L. Egghe, A. Roggeman, and I. Verleyen. Political connections and tax avoidance : evidence from Belgium. Accountancy & Bedrijfskunde, 2021(2), 20–31. DOI:http://hdl.handle.net/1854/LU-8722382

  • Doctoral Defence: The impact of thin capitalization rules

On 24/02/2021, Dave Goyvaerts was awarded the degree of doctorate after defending his PhD Thesis titled 'The impact of thin capitalization rules'. His promoters were Prof dr. Annelies Roggeman, Prof dr. Bertel De Groote, and Prof Jan Verhoeye. 

PICTURE TO COME

  • Doctoral Defence: The impact of corporate tax incentives for business: an analysis based on corporate tax returns

Picture to come

On 25/09/2021, Pieter Buyl was awarded the degree of doctorate after defending his PhD Thesis titled 'The impact of corporate tax incentives for business: an analysis based on corporate tax returns'. His promoters were Prof dr. Annelies Roggeman, Prof dr. Bertel De Groote en Antoine Doolaege.

  • The impact of thin capitalization rules on subsidiary financing : evidence from Belgium

In order to prevent excessive profit shifting using internal debt by multinational firms, several countries have introduced thin capitalization rules limiting the deductibility of interests on internal loans. While prior research has consistently found that firms affected by thin capitalization rules reduce their internal debt-to-equity ratio, the means through which this reduction is achieved are understudied. This paper employs a Comparative Interrupted Time Series methodology to identify the short-term effects of newly introduced thin capitalization rules on subsidiaries' financing preferences, using a new dataset of detailed firm-level accounting data. The results indicate a reduction in internal debt and an increase in equity for affected firms, both by an increase in paid-up capital and by an increase in retained earnings. These findings about the way firms react may help lawmakers to estimate impact of future tax regulations.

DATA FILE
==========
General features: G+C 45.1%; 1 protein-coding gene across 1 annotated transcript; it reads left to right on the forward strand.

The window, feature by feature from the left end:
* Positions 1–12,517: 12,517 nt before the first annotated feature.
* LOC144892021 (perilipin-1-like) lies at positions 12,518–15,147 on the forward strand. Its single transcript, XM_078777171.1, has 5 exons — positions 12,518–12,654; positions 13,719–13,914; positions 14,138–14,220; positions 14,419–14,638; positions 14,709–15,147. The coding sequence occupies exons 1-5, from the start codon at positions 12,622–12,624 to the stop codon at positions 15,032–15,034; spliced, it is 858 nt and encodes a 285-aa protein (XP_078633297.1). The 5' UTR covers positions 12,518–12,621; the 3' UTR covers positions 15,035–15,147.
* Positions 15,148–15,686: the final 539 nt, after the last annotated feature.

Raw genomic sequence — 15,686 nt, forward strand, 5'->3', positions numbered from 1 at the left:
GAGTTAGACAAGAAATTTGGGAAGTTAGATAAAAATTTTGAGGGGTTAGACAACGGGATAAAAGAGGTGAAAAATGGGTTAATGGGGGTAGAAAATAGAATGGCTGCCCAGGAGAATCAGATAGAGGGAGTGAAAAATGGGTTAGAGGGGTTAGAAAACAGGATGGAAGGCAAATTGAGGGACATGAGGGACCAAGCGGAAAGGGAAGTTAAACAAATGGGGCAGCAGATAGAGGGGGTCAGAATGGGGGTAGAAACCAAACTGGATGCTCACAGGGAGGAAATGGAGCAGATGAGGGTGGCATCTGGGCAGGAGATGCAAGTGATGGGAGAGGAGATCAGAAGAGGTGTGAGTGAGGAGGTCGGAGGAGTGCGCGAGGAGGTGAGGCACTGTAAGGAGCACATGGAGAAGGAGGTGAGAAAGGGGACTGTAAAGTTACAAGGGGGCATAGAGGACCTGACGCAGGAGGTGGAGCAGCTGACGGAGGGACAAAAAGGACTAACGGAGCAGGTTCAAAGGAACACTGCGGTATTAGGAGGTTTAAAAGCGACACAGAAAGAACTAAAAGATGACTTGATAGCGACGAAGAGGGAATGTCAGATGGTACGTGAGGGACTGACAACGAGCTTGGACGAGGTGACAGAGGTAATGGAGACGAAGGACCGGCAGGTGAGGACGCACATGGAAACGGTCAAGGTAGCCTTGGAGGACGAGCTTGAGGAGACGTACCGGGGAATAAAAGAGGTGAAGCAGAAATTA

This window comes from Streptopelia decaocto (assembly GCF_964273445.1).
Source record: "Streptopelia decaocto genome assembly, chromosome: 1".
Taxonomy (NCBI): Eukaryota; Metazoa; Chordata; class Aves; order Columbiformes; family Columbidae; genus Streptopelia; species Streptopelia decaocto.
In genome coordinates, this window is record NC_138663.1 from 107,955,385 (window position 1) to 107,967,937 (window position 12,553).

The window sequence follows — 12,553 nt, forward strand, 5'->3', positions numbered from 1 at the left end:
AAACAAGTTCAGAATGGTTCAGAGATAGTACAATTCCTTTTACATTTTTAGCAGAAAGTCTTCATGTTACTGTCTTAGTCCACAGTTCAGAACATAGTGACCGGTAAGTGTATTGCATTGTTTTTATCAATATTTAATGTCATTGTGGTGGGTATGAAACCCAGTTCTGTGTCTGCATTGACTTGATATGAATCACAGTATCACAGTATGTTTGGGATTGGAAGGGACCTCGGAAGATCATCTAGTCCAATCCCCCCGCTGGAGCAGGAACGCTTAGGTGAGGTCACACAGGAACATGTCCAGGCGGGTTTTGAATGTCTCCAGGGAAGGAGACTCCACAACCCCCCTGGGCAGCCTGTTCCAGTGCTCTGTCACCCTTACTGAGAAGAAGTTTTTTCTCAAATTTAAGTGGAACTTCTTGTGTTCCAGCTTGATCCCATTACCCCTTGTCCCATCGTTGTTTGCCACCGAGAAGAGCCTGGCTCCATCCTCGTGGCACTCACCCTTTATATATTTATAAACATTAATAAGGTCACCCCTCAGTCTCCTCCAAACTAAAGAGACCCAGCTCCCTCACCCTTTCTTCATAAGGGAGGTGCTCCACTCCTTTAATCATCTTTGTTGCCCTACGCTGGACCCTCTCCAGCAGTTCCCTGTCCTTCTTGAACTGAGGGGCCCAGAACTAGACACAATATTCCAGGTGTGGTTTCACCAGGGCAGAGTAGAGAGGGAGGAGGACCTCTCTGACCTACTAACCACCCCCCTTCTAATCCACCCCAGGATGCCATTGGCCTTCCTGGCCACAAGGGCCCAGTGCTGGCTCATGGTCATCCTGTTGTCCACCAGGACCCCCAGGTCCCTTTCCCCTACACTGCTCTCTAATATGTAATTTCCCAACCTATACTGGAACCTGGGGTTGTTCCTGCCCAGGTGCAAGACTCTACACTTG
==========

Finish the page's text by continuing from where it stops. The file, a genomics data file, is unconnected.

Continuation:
D. Goyvaerts and A. Roggeman. The impact of thin capitalization rules on subsidiary financing : evidence from Belgium. Economist - Netherlands. (2020). 168(1). p.23-51. DOI:http://dx.doi.org/10.1007/s10645-019-09353-x

  • What do politicians think of the common consolidated corporate tax base? A Belgian case study

This paper investigates to what extent politicians influence tax avoidance in Belgium. In order to examine this relationship, a unique dataset is constructed of all political mandates over the period 2004-2015. We find that Belgian companies with (former) politicians on their board of directors have a 3.64% points lower effective tax rate compared to unconnected counterparts. Also, firms having a higher number of politically connected directors or directors who have been active in politics for a longer period of time, face lower tax rates. Overall, our results suggest that companies consider politicians as valuable in applying a tax minimizing strategy.

A. Roggeman, P. Van Cauwenberge, I. Verleyen, and C. Carine. (2019). What do politicians think of the common consolidated corporate tax base? A Belgian case study. Accountancy & Bedrijfskunde, (1), 2–20.L. DOI:http://hdl.handle.net/1854/LU-8624428

  • Do SMEs face a higher tax burden? Evidence from Belgian tax return data

The public debate on taxation of domestic small and medium enterprises (SMEs) versus large and multinational enterprises (MNEs) is highly relevant nowadays. Using confidential tax return data instead of financial statement data, the results indicate that domestic SMEs face on average a 1.6 and 4.8 percentage-point higher effective tax burden compared to large domestic and large MNEs respectively. This suggests that tax incentives for SMEs are inadequate to compensate for the tax advantages of large and internationally operating companies. Furthermore, we show that the use of information built exclusively upon accounting data could bias the results.